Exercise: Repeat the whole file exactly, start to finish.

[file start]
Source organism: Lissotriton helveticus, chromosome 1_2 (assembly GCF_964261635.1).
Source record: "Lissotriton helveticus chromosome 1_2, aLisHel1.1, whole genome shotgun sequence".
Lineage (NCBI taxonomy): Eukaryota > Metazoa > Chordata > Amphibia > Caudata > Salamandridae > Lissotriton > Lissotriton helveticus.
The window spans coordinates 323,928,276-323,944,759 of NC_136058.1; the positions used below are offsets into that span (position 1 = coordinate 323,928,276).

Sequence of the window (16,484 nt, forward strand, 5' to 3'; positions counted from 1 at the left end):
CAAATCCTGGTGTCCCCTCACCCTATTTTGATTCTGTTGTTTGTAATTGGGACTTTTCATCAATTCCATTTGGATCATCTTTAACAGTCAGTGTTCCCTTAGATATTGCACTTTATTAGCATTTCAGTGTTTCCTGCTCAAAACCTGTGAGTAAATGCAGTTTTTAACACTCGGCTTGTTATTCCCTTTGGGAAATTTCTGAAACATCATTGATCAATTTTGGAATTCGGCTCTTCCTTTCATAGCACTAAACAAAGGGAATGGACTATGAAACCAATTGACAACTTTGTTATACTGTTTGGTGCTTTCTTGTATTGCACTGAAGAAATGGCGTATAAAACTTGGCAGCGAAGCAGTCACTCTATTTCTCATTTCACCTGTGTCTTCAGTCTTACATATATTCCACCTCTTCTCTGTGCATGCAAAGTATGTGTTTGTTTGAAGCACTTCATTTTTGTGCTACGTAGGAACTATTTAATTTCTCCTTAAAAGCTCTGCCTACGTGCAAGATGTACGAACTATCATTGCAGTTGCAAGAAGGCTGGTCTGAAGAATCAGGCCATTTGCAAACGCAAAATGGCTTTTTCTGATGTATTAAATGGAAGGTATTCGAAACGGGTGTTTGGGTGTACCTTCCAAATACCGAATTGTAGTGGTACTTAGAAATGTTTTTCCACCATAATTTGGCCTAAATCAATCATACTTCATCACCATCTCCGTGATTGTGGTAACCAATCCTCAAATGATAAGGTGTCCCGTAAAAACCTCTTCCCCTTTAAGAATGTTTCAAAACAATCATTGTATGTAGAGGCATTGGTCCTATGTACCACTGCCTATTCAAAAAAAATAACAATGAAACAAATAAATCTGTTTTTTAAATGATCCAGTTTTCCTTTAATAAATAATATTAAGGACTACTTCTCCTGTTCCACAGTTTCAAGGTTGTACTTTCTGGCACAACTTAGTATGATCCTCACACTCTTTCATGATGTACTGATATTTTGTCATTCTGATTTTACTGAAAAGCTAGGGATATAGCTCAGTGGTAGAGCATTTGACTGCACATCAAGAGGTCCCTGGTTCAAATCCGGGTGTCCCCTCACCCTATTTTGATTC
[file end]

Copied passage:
Source organism: Lissotriton helveticus, chromosome 1_2 (assembly GCF_964261635.1).
Source record: "Lissotriton helveticus chromosome 1_2, aLisHel1.1, whole genome shotgun sequence".
Lineage (NCBI taxonomy): Eukaryota > Metazoa > Chordata > Amphibia > Caudata > Salamandridae > Lissotriton > Lissotriton helveticus.
The window spans coordinates 323,928,276-323,944,759 of NC_136058.1; the positions used below are offsets into that span (position 1 = coordinate 323,928,276).

Sequence of the window (16,484 nt, forward strand, 5' to 3'; positions counted from 1 at the left end):
CAAATCCTGGTGTCCCCTCACCCTATTTTGATTCTGTTGTTTGTAATTGGGACTTTTCATCAATTCCATTTGGATCATCTTTAACAGTCAGTGTTCCCTTAGATATTGCACTTTATTAGCATTTCAGTGTTTCCTGCTCAAAACCTGTGAGTAAATGCAGTTTTTAACACTCGGCTTGTTATTCCCTTTGGGAAATTTCTGAAACATCATTGATCAATTTTGGAATTCGGCTCTTCCTTTCATAGCACTAAACAAAGGGAATGGACTATGAAACCAATTGACAACTTTGTTATACTGTTTGGTGCTTTCTTGTATTGCACTGAAGAAATGGCGTATAAAACTTGGCAGCGAAGCAGTCACTCTATTTCTCATTTCACCTGTGTCTTCAGTCTTACATATATTCCACCTCTTCTCTGTGCATGCAAAGTATGTGTTTGTTTGAAGCACTTCATTTTTGTGCTACGTAGGAACTATTTAATTTCTCCTTAAAAGCTCTGCCTACGTGCAAGATGTACGAACTATCATTGCAGTTGCAAGAAGGCTGGTCTGAAGAATCAGGCCATTTGCAAACGCAAAATGGCTTTTTCTGATGTATTAAATGGAAGGTATTCGAAACGGGTGTTTGGGTGTACCTTCCAAATACCGAATTGTAGTGGTACTTAGAAATGTTTTTCCACCATAATTTGGCCTAAATCAATCATACTTCATCACCATCTCCGTGATTGTGGTAACCAATCCTCAAATGATAAGGTGTCCCGTAAAAACCTCTTCCCCTTTAAGAATGTTTCAAAACAATCATTGTATGTAGAGGCATTGGTCCTATGTACCACTGCCTATTCAAAAAAAATAACAATGAAACAAATAAATCTGTTTTTTAAATGATCCAGTTTTCCTTTAATAAATAATATTAAGGACTACTTCTCCTGTTCCACAGTTTCAAGGTTGTACTTTCTGGCACAACTTAGTATGATCCTCACACTCTTTCATGATGTACTGATATTTTGTCATTCTGATTTTACTGAAAAGCTAGGGATATAGCTCAGTGGTAGAGCATTTGACTGCACATCAAGAGGTCCCTGGTTCAAATCCGGGTGTCCCCTCACCCTATTTTGATTC